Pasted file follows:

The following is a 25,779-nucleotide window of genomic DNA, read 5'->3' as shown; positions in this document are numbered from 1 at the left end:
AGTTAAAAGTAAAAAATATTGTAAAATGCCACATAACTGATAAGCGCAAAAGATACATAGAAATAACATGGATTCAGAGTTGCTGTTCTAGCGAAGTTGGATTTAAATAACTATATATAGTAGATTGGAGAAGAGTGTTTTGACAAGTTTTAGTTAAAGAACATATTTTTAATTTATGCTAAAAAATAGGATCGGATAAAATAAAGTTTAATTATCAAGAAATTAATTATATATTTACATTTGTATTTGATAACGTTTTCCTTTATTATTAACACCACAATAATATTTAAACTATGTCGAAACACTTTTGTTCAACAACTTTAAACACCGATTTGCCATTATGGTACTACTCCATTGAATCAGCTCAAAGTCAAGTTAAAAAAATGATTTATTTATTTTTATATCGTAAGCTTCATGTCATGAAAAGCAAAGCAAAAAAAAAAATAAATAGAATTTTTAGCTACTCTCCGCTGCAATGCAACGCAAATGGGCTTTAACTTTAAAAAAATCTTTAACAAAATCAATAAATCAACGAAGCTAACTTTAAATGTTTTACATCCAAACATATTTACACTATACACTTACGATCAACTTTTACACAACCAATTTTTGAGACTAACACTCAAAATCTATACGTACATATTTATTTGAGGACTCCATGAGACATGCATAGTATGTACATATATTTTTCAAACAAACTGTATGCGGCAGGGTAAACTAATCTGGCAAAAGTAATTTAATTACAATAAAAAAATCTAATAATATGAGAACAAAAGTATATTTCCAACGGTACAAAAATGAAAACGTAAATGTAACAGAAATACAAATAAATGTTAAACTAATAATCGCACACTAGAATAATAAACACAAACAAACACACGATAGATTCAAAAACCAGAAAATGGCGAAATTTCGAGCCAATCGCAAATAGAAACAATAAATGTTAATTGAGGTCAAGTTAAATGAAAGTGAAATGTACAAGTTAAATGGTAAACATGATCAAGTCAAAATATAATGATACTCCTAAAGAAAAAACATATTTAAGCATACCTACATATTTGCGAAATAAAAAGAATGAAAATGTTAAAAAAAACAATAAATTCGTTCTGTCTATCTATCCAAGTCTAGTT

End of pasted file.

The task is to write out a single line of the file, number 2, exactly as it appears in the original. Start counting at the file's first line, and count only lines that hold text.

AGTTAAAAGTAAAAAATATTGTAAAATGCCACATAACTGATAAGCGCAAAAGATACATAGAAATAACATGGATTCAGAGTTGCTGTTCTAGCGAAGTTGGATTTAAATAACTATATATAGTAGATTGGAGAAGAGTGTTTTGACAAGTTTTAGTTAAAGAACATATTTTTAATTTATGCTAAAAAATAGGATCGGATAAAATAAAGTTTAATTATCAAGAAATTAATTATATATTTACATTTGTATTTGATAACGTTTTCCTTTATTATTAACACCACAATAATATTTAAACTATGTCGAAACACTTTTGTTCAACAACTTTAAACACCGATTTGCCATTATGGTACTACTCCATTGAATCAGCTCAAAGTCAAGTTAAAAAAATGATTTATTTATTTTTATATCGTAAGCTTCATGTCATGAAAAGCAAAGCAAAAAAAAAAATAAATAGAATTTTTAGCTACTCTCCGCTGCAATGCAACGCAAATGGGCTTTAACTTTAAAAAAATCTTTAACAAAATCAATAAATCAACGAAGCTAACTTTAAATGTTTTACATCCAAACATATTTACACTATACACTTACGATCAACTTTTACACAACCAATTTTTGAGACTAACACTCAAAATCTATACGTACATATTTATTTGAGGACTCCATGAGACATGCATAGTATGTACATATATTTTTCAAACAAACTGTATGCGGCAGGGTAAACTAATCTGGCAAAAGTAATTTAATTACAATAAAAAAATCTAATAATATGAGAACAAAAGTATATTTCCAACGGTACAAAAATGAAAACGTAAATGTAACAGAAATACAAATAAATGTTAAACTAATAATCGCACACTAGAATAATAAACACAAACAAACACACGATAGATTCAAAAACCAGAAAATGGCGAAATTTCGAGCCAATCGCAAATAGAAACAATAAATGTTAATTGAGGTCAAGTTAAATGAAAGTGAAATGTACAAGTTAAATGGTAAACATGATCAAGTCAAAATATAATGATACTCCTAAAGAAAAAACATATTTAAGCATACCTACATATTTGCGAAATAAAAAGAATGAAAATGTTAAAAAAAACAATAAATTCGTTCTGTCTATCTATCCAAGTCTAGTT